Bench hoped and appealed to all the hospitals and nursing homes, to not raise false alarms as it puts unnecessary strain on the system which is already under tremendous stress.

Since the medical oxygen that has been allocated for NCT of Delhi has not been received in full quantity, Court requested the amicus to study the said allocation order issued by the Union of India and he has any suggestions, so as to optimise the tanker usage and minimise the turn around time, he may communicate the same to Mr Tushar Mehta, the Solicitor General, since he has very graciously offered to have the same examined.

“…we hope and expect that the Central Government to look at the logistics problem being faced in transportation of Oxygen from the said plants to NCT of Delhi.”

 [Bhavreen Kandhari v. GNCTD, 2021 SCC OnLine Del 1829, decided on 28-04-2021]

Case BriefsCOVID 19High Courts

Delhi High Court: The Division Bench of Vipin Sanghi and Rekha Palli, JJ., expressed that

It serves no purpose for anyone to cause any obstruction in the smooth flow of much needed Medical Oxygen. Stoppage of tankers by one State would have snow balling effect, and would eventually adversely impact the concerned State as well.

RTPCR Testing

Bench stated that with respect to the stated head, Court had already directed the Centre to take steps in order to prioritize the clearance of imported equipment and all that was required to be able to set up and operate the RT-PCR testing centres.

Chetan Sharma, ASG brought to Court’s notice the directions issued by Centre to all customs offices with regard to the above stated and Solicitor General stated that Centre would call for a report.

To the above, Bench stated that the report be called for as to how many such imports were pending and how many have been cleared along with this, the duration for which the imports are held up at the ports along with the reasoning.

Court called for the above report within 3 days and in a sealed cover.

Medical Oxygen

Solicitor General read out certain orders and communications that had been issued from time to time so as to augment the production, distribution and supply of medical oxygen throughout the country, as also in respect of NCT of Delhi. Mr Tusha Mehta, SGI submitted that GNCTD has called for supply of Oxygen from the JSW Group. With regard to the distribution of medical oxygen, the same was being undertaken by the Central Government and the States/Union Territories should not be asking for the same directly from any producer.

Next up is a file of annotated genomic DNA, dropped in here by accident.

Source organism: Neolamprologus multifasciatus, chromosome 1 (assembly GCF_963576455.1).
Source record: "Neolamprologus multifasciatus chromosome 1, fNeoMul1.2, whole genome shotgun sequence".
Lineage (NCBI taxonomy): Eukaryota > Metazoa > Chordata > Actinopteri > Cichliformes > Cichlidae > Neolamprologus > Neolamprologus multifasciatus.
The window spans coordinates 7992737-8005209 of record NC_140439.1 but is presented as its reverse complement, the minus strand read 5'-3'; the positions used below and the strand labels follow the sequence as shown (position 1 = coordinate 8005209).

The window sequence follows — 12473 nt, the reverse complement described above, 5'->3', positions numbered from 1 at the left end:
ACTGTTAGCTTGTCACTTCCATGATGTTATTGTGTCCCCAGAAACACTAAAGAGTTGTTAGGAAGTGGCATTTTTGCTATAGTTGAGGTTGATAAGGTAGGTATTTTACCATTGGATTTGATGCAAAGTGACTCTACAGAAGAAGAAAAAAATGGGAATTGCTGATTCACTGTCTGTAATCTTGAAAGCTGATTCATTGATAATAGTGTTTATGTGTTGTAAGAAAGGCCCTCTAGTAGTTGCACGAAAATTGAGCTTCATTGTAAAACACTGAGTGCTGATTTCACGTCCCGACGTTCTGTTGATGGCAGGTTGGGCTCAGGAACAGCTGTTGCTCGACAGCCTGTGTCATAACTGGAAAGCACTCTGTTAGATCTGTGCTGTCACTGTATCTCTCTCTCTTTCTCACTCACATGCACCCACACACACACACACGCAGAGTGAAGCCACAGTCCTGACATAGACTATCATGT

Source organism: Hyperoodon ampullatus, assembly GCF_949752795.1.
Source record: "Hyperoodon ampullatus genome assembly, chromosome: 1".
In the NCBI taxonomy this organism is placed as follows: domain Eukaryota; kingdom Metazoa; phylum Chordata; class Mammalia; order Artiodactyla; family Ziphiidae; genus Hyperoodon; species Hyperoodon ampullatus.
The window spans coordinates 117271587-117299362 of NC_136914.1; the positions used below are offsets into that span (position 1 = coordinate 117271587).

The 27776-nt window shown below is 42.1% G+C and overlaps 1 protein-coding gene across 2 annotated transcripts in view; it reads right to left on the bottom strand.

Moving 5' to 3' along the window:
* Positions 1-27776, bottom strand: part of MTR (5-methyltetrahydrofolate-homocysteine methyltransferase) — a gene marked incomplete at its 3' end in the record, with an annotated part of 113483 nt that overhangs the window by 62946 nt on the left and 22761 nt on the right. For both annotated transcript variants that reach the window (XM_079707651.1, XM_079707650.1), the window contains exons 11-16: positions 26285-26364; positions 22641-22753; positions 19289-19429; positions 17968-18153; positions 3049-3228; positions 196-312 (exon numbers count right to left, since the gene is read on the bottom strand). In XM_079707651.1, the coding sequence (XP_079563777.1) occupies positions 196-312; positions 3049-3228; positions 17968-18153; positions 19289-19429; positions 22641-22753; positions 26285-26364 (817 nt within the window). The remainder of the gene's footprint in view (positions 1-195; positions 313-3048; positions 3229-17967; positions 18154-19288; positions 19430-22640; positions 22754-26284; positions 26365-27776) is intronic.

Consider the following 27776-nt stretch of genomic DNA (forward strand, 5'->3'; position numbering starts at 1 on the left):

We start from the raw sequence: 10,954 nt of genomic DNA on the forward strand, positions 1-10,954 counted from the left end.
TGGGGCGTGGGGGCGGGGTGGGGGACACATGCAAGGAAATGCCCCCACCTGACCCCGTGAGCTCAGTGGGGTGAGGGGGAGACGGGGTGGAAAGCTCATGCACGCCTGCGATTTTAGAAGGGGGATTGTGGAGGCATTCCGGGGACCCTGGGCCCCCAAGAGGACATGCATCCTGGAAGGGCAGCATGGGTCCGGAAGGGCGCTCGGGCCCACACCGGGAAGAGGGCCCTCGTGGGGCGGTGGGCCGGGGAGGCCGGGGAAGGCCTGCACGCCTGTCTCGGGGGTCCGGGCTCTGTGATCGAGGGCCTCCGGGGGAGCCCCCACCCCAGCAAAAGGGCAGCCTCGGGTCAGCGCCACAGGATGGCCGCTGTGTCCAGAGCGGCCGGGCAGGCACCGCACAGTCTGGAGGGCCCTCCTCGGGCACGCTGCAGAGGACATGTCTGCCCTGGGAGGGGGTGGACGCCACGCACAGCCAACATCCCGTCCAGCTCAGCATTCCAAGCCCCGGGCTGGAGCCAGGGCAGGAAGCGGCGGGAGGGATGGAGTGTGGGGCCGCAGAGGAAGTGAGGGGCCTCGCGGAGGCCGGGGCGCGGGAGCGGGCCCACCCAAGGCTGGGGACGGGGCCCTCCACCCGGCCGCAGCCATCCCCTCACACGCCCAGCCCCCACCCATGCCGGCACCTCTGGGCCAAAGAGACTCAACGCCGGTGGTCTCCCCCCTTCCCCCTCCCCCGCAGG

JSW Group’s production and distribution of oxygen is also being monitored by the Centre.

Bench permitted the GNCTD to procure the cryogenic tankers from JSW Steel and Centre shall intervene in case of any obstruction from any quarter in the procurement of the cryogenic tankers by the GNCTD. Adding to this Court stated that However, so far as the allocation of oxygen produced by the JSW Steel Plants is concerned, the same shall be undertaken on the instructions of the Central Government.

Alok Aggrawal, Maharaja Agrasen Hospital had made efforts to contact officers of the GNCTD to offer one cryogenic tanker but n response came in, for such offers, Court directed Mr Aggrawal or his client to interact with Chief Secretary, Delhi, Mr Vijay Kumar Dev who offered to look into any such offer that may be made, so that tankers may be procured for the purpose of securing supplies of Medical Oxygen to Delhi.

INOX has been supplying medical oxygen produced by itself as per the allocation made by the Central Government as well as it is lifting the allocation made to another producer from its production plants.

INOX started moving their four cryogenic tankers from Rajasthan to service the transportation arrangement from the plants of Air Liquide. However, their said tankers have been detained by the State of Rajasthan. Mr Mehta submitted that strict action will be taken and it shall be ensured that tankers are freed so that they can proceed to their destination for the purpose of filling and supplying liquid medical oxygen.